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Azul's New Migration Service Moves Oracle Java SE Users to Zulu Builds of OpenJDK

Open-source Java platform provider Azul Systems today unveiled a new series of migration tools and services designed to help enterprise and public sector IT teams transition from proprietary Oracle Java SE to its Zulu builds of OpenJDK. These tools and services include inventory and usage auditing, testing, and certification, "to help organizations move their entire Java estate quickly, easily, and securely from Oracle to Azul's OpenJDK platform," the company said in a statement.

"Oracle's new Java licensing and commercial support pricing changes--its subscription model--is definitely not for everyone," Azul president and CEO Scott Sellers told ADTmag. "Lots of users are looking for cost-effective, open source alternatives. And the truth is, for most organizations, migration to Azul Zulu builds of OpenJDK is fairly easy. It's just a straightforward drop-in replacement for Oracle Java SE, because it's based on the same underlying source code developed in the OpenJDK project. Oracle Java and Azul's Java products are effectively identical with regard to Java specification compliance and performance."

But some Java-based organizations face more complex migration scenarios, Sellers explained--situations in which the developers of legacy systems are long gone, or there's simply a lack of the necessary resources in-house to manage such a project themselves. For those types of customers, Azul and its certified partner ecosystem now provide advisory support and project management, plus turnkey migration and application modernization.

Azul is offering two levels of its migration services: Migration and Modernization.

  • Migration: A typical scenario involves an organization who wishes to migrate directly from Oracle Java to Azul Zulu builds of OpenJDK. In this case, Azul partners work alongside the organization's technical teams to expedite a complete turnkey migration, from inventory and usage auditing, through testing and certification. The process typically takes a few weeks from planning to completion, and results in creating an inventory of the Java estate by vendor, by Java version, by Java security patch level, and by which Java runtimes are currently being used, and then defines the timetable and executes the migration through final test and 'go live.'
  • Modernization: This service is ideal for customers wishing to modernize their applications from older Java versions to more current releases, for example applications based on Java 6 or 7 updated to run using Java 8 or 11. Modernization initiatives result in Java deployments being inherently more secure and maintainable.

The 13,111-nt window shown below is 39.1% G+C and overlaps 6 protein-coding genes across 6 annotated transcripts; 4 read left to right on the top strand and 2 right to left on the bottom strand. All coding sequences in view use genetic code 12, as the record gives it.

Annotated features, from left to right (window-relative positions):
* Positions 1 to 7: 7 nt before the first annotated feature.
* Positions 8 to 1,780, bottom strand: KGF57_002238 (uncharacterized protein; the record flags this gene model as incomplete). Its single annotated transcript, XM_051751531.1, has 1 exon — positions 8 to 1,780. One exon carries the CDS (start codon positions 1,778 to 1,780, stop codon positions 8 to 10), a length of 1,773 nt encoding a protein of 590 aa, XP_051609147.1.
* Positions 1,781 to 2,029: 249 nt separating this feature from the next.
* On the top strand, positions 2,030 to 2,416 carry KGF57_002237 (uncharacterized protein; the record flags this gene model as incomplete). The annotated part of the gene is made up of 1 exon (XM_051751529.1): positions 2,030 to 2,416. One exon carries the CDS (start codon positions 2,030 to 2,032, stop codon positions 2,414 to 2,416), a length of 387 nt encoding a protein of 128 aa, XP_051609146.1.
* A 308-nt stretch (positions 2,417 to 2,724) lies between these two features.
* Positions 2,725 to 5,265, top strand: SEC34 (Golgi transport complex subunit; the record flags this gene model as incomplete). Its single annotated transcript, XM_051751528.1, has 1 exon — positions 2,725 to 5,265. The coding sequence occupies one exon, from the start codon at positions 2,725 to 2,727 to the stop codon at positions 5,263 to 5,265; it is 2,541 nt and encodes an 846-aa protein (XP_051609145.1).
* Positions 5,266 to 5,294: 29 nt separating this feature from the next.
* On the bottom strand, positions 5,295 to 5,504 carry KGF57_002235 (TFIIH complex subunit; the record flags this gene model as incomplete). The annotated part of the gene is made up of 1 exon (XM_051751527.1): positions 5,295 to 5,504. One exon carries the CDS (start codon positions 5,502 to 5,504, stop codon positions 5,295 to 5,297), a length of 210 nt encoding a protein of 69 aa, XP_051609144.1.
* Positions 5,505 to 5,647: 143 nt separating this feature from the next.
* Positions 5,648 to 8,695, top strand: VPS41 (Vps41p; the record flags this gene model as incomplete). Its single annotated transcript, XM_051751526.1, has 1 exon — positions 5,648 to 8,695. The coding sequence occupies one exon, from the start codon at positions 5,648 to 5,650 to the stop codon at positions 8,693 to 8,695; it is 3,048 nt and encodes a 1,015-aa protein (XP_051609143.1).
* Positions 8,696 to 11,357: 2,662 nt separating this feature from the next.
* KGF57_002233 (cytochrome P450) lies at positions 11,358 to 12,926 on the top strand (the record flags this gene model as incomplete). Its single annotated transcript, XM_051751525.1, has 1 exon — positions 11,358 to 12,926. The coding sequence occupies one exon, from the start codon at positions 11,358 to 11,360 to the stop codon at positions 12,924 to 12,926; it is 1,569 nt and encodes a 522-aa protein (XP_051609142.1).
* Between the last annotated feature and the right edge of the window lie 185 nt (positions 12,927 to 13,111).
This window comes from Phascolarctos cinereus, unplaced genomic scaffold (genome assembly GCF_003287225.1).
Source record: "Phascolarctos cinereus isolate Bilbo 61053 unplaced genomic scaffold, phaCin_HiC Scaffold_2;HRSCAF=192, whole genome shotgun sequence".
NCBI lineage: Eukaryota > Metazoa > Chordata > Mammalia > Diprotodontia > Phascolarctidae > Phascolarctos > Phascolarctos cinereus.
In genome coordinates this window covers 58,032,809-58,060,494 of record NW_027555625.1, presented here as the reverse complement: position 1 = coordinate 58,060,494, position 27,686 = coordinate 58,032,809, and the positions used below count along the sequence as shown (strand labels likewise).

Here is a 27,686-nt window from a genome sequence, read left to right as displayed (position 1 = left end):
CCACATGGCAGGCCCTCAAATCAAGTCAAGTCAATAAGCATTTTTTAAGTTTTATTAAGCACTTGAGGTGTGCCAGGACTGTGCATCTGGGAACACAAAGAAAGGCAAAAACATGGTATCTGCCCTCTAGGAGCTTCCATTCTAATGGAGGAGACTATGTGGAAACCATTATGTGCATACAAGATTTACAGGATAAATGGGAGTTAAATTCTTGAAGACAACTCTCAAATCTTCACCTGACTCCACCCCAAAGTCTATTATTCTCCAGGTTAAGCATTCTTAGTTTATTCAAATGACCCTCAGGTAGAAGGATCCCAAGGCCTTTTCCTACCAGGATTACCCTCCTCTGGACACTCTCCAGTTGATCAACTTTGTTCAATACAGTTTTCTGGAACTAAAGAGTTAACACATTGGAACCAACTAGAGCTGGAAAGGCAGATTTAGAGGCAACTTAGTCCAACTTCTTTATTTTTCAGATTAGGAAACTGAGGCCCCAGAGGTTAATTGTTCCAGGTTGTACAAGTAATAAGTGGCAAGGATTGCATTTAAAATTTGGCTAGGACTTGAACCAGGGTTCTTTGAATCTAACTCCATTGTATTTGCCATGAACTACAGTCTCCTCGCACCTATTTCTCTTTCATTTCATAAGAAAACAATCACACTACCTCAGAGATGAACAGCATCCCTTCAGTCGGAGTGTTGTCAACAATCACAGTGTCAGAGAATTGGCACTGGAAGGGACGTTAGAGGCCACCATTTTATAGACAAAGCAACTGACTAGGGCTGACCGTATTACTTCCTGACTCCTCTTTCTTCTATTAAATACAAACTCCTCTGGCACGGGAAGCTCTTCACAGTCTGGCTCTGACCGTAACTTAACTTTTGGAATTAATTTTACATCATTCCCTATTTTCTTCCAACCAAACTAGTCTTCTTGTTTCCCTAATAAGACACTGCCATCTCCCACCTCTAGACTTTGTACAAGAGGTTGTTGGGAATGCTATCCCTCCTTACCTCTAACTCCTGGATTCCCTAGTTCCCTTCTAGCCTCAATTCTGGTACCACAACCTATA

Azul is partnering with EPAM Systems, a global provider of digital platform engineering and software development services, to deliver the new migration services. EPAM's end-to-end solutions (from strategic consulting to engineering at scale) help customers quickly migrate and modernize legacy Java systems with minimal disruption and risk.

"We're still a relatively small company," Sellers said. "What we've done is to develop the tools and services, and we're partnering with others to deliver them.

"Migrating from Oracle Java SE to an open source OpenJDK distributions, like Azul Zulu, in complex legacy systems or across an enterprise is an undertaking that requires thorough planning and implementation, and a technology partner experienced in Java and open source as well as complex enterprise landscapes," said Eli Feldman, CTO in EPAM's Advanced Technology group, in a statement. "We're pleased to be working with Azul in offering this new migration service and look forward to using our depth and breadth of experience to provide a seamless process to those interested in successfully completing the switch."

Sunnyvale, Calif.-based Azul bills itself as the only vendor focused exclusively on the Java and the Java Virtual Machine (JVM). The Zing JVM is based on Oracle's HotSpot, a core component of Java SE. Zing is a "no-pause" JVM designed to eliminate Garbage Collection (GC) pauses, a long-standing challenge for Java developers. This pauselessness, which Azul calls "generational pauseless garbage collection" (GPGC), enables Java app instances to scale dynamically and reliably. Sellers has called GC "the Achilles heel of Java."

Posted by John K. Waters on October 22, 2020